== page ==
Adult vaccination infrastructure faces growing pains
■ The number of immunizations available for people 18 and older is on the increase, but delivery mechanisms are not as robust as they are for children.
By Victoria Stagg Elliott — Posted March 19, 2007
Developing new adult vaccines may have been the easy part.
Experts are now pointing out what is creating another level of difficulty: The structure to provide immunizations to adults is insufficient for delivering the shots that have long been available and woefully inadequate for incorporating new preventives.
"It's abysmal -- our ability to deliver influenza vaccines to young adults at high risk. We still need to immunize adults against pneumococcal disease, and we are doing a terrible job," said Neal A. Halsey, MD, director of the Institute for Vaccine Safety at Johns Hopkins Bloomberg School of Public Health in Baltimore. "And new vaccines are creating new opportunities and new challenges."
To address this issue, as well as others related to childhood vaccinations, the American Academy of Pediatrics and the American Medical Association organized the first National Immunization Congress, held Feb. 27 to March 1 in Chicago.
"Physicians find increasing challenges with immunization access and delivery," said AMA President-elect Ronald M. Davis, MD. And one of the tasks with which physicians and public health officials are struggling is how to overcome those trials to get the vaccines into the arms of grown-ups.
Among strategies offered by attendees was the establishment of a "Vaccines for Adults" program, much like the government-funded one for children, to provide shots to those who are uninsured and older than 18. Also, most agreed that insurance should always cover this preventive service.
Still, experts stress that increasing the number of adults who receive recommended vaccines is more than a financial issue.
A Sanofi Pasteur consumer survey, presented at the congress and due to be submitted for peer-reviewed publication, found that cost and insurance coverage were the least-cited reasons for not being fully vaccinated. The most common was that a physician or health care professional had not recommended it.
"This data point to the need for more consumer education about the value of vaccines, and the need for health care providers to be more active about delivering vaccines to their adult patients," said David R. Johnson, MD, MPH, lead author and Sanofi's director of scientific affairs.
This current missed connection in part can be accounted for by the reality that many adults see physicians only when they are sick -- a situation in which less time is usually available to discuss preventive care.
Experts also say, though, that this explanation does not account for every instance in which an indicated vaccine was not discussed during a health care visit. Many maintain that increased medical education would make such discussions more likely, too. The need is particularly acute for the many physicians who care for adult patients and are increasingly expected to administer such preventives, but who, unlike pediatricians and family physicians, have not traditionally been involved in doing so.
"Pediatricians and family physicians fully recognize that vaccines are a core part of their practice. That's not the case for internists and others providing care for adults. If it was, we would have much higher rates," said Dr. Halsey, who represented the Infectious Diseases Society of America at the meeting.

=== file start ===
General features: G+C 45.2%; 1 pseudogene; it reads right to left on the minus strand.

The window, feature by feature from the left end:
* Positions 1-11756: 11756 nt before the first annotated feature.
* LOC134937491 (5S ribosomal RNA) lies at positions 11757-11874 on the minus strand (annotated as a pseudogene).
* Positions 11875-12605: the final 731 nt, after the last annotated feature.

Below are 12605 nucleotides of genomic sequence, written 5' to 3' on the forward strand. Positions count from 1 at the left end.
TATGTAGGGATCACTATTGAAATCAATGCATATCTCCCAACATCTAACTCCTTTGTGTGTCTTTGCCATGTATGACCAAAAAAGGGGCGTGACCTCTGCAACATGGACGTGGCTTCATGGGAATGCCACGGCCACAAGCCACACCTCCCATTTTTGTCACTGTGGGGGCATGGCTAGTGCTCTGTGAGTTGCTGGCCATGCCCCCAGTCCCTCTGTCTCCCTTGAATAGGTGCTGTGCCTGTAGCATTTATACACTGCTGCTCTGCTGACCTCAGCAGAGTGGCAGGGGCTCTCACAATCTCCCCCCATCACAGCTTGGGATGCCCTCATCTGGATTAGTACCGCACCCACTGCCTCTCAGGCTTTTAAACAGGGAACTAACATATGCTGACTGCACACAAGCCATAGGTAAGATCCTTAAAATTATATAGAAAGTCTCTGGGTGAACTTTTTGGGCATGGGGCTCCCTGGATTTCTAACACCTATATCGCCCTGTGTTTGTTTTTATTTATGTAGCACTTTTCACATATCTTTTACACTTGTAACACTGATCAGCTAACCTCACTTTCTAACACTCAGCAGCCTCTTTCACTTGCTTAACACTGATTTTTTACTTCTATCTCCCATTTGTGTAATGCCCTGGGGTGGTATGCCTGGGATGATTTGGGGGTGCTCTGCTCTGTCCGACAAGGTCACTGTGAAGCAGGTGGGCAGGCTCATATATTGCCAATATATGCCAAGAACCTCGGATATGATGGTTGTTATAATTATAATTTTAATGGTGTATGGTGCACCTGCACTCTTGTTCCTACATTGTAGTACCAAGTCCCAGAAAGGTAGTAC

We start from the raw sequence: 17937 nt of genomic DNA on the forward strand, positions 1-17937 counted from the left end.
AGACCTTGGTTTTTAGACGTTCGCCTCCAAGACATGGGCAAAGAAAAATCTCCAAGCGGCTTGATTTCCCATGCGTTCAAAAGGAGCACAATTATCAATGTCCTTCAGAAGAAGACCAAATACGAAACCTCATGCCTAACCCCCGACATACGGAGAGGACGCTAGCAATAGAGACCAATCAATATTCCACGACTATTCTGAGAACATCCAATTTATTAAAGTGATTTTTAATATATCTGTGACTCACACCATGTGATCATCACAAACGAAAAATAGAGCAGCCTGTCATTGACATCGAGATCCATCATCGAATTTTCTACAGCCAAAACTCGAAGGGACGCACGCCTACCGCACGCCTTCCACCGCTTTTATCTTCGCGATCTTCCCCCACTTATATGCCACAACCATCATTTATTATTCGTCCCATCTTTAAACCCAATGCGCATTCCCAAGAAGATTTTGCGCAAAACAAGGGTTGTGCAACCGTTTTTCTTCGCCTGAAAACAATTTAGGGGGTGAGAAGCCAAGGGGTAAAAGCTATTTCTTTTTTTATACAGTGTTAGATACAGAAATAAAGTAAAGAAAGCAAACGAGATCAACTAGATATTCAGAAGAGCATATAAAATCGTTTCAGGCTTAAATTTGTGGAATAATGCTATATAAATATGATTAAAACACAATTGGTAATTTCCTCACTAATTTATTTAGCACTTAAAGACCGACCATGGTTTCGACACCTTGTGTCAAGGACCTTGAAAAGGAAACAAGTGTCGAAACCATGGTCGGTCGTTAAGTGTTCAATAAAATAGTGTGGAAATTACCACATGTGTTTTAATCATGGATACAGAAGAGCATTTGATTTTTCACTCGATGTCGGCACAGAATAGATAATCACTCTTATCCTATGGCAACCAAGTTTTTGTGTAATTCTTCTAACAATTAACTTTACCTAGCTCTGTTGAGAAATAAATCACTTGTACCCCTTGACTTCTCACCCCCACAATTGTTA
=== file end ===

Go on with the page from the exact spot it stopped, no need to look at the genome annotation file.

Focusing on physicians
As part of the education process, vaccine advocates are particularly interested in reaching and vaccinating health care workers. Low vaccination rates among this group can translate into a less-than-hearty encouragement to patients. "Health care workers need to be fully immunized not only to protect their patients but also to set an example to society that this is the right thing to do," Dr. Halsey said.
But it is a tough nut to crack. Though health care facilities where significant resources have been directed toward this goal have improved, it is rarely enough.
"Look at the uptake of influenza vaccine. In my own hospital we achieved 70% vaccination, which is substantially better than what we used to have. We bring carts to [nurses]. We have them sign declinations. But there's something missing. I don't know what that is," said Jon Abramson, MD, a member of the AAP's Task Force on Immunization.
While much talk involved ways to make vaccinations more likely in the health care setting, discussion also centered on how to make them available at other venues, too.
"Adults are too busy to run to their doctors' offices to get vaccine. We need to expand our vision," said Deborah L. Wexler, MD, executive director of the Immunization Action Coalition.
Those in favor hope that alternative venues can work in concert with physicians. This issue, though, has been particularly contentious in regard to flu vaccine because of many physicians' perceptions that retail venues receive preferential treatment when supplies are tight. This opinion continues despite community immunizers' statements that they also have been affected by supply disruptions.
According to an American Academy of Family Physicians study presented March 6 at the 41st National Immunization Conference hosted by the Centers for Disease Control and Prevention in Kansas City, Mo., only about 44% of family physicians support giving flu immunization in pharmacies. Even fewer, 27%, endorsed this practice at retailers. The often cited reasons are concerns that care could become fragmented and administration in these settings threatens the financial viability of area doctors.
"I don't think that we are opposed to having vaccines in nontraditional settings," said Andrew Eisenberg, MD, a family physician representing the Texas Medical Assn.
"The situation is that we work on such a small margin that any leftover vaccine impacts the ability to provide care at all," he said.